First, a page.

A geothermal energy company is claiming the ability to drill deep into the Earth’s crust and unlock the vast amounts of energy below, which they tout as a possible solution to the desperate need for clean energy. Using millimeter wave drilling systems, Quaise Energy states their technology can drill up to 20 kilometers (12.4 miles) deep and harness the "virtually unlimited" amount of heat found below.
The firm has now sourced $40 million in Series A funding for their venture.
“A rapid transition to clean energy is one of the biggest challenges faced by humanity,” said Arunas Chesonis, Managing Partner of Safar Partners, who are leading the financing round, in a statement.
“Geothermal energy can provide a lot more power using fewer resources. We have to approach the clean energy transition from both of those angles. Quaise's solution makes us optimistic for a future where clean, renewable energy will secure the future of our planet.”
Conventional drills glide easily through rock and minerals found at shallow depths in the crust but get deeper and hard rock, extreme pressure, and increases in temperature make drill bits useless. To create a material that can withstand such conditions would be expensive to the point of redundancy, and so drilling has remained strictly near the surface.
Their millimeter wave drilling system uses a technology that has been theorized for almost a decade, but is yet to be produced at scale. Considered a form of "directed energy drilling" – which sounds like something ripped straight out of Star Trek – the technology involves using high-frequency waves to heat the rock in its path to such a temperature that it either melts or vaporizes. It sounds sci-fi because it quite literally is – or so scientists thought.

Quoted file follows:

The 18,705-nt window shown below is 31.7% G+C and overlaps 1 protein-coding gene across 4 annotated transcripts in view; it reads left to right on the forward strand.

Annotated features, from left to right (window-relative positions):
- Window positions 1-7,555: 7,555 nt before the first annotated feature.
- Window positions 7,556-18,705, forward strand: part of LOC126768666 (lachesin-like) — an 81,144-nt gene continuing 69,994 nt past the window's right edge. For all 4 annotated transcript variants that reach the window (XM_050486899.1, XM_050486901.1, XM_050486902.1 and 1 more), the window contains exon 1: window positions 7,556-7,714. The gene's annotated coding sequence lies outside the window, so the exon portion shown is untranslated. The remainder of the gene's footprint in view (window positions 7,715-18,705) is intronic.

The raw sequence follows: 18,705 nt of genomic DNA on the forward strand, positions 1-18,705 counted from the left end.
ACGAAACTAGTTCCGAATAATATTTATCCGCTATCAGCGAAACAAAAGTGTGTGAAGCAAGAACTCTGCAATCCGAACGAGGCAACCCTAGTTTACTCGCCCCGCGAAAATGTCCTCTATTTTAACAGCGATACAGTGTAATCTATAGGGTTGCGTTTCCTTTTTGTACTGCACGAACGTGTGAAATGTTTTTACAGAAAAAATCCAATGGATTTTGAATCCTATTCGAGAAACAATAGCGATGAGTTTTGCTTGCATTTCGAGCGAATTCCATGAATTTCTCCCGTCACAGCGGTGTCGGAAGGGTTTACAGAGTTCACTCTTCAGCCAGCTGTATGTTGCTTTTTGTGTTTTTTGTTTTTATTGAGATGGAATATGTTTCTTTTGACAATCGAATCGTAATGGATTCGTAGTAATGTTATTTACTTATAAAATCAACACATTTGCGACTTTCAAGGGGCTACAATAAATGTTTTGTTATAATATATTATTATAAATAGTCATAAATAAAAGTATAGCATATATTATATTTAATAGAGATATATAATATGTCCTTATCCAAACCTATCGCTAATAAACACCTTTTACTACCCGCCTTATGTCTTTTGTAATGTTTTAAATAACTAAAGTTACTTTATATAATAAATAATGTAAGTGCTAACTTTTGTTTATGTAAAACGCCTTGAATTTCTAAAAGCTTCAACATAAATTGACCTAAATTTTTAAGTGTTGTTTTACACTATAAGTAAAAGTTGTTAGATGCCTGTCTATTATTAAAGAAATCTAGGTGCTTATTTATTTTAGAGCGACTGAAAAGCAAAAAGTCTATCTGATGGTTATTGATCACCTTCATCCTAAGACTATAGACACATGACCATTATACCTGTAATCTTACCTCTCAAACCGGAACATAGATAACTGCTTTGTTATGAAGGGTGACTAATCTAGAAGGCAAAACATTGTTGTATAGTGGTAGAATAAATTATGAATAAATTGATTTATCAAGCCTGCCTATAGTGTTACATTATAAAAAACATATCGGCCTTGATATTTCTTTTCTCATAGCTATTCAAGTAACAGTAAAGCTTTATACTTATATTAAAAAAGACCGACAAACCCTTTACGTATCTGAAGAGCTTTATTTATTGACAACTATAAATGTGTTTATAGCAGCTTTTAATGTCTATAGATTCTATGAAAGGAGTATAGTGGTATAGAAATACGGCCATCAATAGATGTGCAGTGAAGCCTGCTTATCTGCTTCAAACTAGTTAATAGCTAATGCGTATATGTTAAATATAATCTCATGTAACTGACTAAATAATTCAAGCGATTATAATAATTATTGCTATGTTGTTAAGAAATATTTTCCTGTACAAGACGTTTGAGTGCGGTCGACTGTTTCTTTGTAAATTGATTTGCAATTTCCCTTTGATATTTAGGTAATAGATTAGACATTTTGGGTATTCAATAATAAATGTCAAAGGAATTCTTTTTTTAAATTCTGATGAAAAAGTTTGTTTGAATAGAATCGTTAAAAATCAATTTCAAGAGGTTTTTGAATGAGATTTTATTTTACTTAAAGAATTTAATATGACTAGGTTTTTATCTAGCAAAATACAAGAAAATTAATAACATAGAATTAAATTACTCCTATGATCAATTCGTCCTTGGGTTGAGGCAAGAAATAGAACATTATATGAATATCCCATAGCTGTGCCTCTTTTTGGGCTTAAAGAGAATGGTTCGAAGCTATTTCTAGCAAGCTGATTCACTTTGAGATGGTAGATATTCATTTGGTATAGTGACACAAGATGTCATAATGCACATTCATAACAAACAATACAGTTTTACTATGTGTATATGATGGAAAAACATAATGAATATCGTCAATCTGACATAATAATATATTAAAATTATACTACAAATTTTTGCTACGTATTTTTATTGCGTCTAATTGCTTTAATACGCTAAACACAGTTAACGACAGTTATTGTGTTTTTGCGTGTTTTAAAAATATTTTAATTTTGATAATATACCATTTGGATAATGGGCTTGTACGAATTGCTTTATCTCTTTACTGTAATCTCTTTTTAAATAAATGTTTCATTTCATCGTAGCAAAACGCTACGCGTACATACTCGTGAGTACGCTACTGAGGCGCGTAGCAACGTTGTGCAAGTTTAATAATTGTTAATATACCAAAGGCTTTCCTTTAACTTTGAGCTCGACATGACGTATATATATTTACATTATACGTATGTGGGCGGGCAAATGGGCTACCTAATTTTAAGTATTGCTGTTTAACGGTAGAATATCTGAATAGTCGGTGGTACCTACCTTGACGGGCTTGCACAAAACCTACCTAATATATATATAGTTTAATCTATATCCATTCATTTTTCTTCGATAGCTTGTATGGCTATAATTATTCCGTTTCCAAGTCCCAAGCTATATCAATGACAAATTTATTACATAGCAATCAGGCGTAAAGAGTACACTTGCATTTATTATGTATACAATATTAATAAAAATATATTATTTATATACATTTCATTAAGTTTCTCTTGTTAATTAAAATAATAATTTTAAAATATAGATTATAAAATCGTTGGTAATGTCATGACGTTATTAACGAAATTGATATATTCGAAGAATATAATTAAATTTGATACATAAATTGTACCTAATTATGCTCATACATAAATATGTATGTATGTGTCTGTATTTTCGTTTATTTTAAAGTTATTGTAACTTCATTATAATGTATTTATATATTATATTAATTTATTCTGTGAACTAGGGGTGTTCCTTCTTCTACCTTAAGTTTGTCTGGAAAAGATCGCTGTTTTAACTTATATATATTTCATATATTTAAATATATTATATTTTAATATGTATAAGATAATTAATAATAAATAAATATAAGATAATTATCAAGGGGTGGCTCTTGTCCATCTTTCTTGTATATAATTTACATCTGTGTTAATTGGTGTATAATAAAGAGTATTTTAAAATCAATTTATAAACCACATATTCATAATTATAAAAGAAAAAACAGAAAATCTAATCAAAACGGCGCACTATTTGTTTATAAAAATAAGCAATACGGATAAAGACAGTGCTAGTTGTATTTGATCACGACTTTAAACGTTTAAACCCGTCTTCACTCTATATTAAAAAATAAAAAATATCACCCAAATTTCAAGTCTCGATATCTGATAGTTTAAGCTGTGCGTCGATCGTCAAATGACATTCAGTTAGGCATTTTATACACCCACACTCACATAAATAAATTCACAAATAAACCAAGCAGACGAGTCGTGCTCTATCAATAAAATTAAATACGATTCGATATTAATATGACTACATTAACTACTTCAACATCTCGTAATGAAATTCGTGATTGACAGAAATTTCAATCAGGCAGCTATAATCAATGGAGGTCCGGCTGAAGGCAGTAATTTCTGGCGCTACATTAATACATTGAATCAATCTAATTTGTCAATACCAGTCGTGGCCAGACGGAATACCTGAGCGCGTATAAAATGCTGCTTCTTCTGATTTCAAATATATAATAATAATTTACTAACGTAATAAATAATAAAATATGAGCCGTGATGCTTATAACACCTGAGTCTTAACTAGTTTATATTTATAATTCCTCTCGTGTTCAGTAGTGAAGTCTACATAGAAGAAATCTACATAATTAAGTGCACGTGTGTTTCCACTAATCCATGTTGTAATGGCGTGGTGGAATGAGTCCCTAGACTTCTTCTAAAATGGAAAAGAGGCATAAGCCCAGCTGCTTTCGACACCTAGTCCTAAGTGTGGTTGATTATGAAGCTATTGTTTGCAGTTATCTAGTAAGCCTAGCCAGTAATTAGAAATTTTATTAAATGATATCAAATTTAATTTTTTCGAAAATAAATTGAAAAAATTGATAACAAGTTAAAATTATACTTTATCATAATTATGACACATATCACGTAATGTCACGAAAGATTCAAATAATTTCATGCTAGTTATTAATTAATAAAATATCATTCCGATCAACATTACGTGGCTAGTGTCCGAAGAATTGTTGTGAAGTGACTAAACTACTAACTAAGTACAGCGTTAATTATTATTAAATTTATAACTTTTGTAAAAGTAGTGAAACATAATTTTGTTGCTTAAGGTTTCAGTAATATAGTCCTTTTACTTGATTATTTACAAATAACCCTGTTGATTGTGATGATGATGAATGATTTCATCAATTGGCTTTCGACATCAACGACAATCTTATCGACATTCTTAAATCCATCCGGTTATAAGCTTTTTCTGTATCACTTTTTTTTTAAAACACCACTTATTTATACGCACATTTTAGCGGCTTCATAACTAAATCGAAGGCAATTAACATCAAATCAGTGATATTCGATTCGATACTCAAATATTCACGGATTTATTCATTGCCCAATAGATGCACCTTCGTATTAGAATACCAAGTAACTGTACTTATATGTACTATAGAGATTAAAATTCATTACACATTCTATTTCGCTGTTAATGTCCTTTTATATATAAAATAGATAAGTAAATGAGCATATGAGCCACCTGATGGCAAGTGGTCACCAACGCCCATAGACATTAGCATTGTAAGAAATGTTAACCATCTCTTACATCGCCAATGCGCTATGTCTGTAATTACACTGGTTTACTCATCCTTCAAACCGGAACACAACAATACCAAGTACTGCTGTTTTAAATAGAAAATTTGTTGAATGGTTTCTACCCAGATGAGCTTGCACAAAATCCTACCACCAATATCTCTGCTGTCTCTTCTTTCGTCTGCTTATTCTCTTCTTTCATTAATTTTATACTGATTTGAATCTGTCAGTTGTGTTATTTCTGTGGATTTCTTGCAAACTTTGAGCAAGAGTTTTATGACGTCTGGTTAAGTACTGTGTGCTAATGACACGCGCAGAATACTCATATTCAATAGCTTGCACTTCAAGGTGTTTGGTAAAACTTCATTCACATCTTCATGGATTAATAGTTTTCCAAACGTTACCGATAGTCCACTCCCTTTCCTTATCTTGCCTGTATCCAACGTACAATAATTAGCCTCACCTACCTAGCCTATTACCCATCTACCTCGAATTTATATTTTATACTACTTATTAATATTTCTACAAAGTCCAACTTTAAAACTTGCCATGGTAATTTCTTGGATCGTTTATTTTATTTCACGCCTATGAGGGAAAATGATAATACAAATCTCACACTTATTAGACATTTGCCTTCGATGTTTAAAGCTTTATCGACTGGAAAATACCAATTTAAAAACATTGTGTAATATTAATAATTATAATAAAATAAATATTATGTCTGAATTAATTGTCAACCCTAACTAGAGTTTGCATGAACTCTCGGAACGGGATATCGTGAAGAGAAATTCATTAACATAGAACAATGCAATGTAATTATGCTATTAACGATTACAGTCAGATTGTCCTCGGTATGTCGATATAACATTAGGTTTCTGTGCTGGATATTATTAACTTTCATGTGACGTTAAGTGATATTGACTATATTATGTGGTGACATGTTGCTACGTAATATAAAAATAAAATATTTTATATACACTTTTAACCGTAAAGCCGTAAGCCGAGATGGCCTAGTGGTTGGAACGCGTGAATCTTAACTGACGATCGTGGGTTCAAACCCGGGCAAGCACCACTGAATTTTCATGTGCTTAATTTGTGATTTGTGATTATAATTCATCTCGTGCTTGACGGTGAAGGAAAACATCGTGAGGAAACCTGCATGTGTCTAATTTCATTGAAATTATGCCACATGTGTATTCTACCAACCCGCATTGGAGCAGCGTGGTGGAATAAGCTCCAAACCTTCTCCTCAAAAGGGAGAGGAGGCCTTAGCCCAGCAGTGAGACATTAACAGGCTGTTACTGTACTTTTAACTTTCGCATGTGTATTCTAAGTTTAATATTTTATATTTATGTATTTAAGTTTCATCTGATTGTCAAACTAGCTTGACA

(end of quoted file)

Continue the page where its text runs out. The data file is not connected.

Enter Quaise Energy’s "gyrotron-powered drilling platform". The company will use conventional drilling to reach basement rock, before using their new platform that directs high energy waves downward using a long guide. There is no conventional drill bit to melt, and the waves should be able to handle the dense and hot rock found in the depths below.
The company would then use this heat to "repower traditional power plants", removing the need for fossil fuels.
"This funding round brings us closer to providing clean, renewable baseload energy," said Carlos Araque, CEO and co-founder of Quaise Energy, in a statement.
"Our technology allows us to access energy anywhere in the world, at a scale far greater than wind and solar, enabling future generations to thrive in a world powered with abundant clean energy."
To date, the company has understandably remained relatively quiet on the exact capabilities of its technology. As such, it is difficult to tell whether the technology will be viable at this stage, but millimeter wave drilling systems are not without their challenges. For one, they require large amounts of energy to produce sufficient directed energy to melt or vaporize rocks, which Quaise claims their gyrotron source is an efficient device for the job. There are also significant transmission losses of energy when high-frequency waves are sent over distance, with the high temperatures 10-20 kilometers (6.2-12.4 miles) into the crust also affecting the transmission efficiency.
It remains to be seen whether Quaise can deliver on their promises – they aim to build functional drilling machines by 2024 – but if they can, it would be a geothermal breakthrough that would send ripples through the world of clean energy.